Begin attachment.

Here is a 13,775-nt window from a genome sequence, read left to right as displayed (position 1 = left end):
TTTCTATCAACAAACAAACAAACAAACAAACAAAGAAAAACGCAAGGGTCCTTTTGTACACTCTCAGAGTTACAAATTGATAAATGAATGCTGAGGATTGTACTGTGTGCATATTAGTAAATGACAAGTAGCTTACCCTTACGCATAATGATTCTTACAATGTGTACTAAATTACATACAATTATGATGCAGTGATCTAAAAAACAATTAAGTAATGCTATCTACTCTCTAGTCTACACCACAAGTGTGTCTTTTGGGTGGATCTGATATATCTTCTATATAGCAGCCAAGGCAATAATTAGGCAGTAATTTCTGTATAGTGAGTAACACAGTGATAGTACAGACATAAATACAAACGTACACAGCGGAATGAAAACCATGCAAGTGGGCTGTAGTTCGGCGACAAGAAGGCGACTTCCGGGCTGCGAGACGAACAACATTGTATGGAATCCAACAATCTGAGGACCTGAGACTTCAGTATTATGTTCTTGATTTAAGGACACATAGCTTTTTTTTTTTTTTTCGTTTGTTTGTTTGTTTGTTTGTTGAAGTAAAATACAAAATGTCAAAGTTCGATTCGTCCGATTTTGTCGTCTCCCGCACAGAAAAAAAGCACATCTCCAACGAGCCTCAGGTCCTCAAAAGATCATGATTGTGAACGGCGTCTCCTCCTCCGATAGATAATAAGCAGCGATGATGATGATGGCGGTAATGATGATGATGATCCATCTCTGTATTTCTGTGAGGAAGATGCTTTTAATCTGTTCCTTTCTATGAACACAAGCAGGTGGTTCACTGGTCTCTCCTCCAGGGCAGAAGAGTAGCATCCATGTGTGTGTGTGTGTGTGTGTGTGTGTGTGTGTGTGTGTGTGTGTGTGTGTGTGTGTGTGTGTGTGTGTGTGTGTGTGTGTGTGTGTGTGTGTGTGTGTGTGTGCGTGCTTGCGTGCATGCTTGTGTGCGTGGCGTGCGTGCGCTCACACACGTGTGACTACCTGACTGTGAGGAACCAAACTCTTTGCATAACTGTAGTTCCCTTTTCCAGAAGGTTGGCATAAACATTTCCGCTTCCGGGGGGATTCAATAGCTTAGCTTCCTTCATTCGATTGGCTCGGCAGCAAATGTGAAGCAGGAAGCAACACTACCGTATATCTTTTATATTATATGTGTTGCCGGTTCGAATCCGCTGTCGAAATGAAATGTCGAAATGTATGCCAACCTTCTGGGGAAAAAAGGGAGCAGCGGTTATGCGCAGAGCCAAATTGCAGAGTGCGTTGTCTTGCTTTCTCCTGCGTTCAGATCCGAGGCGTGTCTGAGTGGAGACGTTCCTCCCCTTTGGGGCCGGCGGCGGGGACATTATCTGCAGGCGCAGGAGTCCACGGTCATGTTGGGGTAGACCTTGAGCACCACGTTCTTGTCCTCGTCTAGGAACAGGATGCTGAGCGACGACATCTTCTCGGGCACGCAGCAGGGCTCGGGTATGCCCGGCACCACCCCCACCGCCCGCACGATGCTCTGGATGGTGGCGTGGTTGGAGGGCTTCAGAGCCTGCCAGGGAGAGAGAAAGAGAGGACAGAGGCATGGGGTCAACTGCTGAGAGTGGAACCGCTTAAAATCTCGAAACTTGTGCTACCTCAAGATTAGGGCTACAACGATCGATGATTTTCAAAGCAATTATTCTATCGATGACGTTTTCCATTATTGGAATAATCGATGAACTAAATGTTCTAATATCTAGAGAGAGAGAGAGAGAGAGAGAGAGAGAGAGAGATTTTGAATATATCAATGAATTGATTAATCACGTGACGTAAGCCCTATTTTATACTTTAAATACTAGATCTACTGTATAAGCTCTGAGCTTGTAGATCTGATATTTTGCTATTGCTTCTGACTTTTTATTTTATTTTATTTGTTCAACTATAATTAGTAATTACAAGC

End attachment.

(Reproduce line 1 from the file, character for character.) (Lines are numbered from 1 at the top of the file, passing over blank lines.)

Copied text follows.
Here is a 13,775-nt window from a genome sequence, read left to right as displayed (position 1 = left end):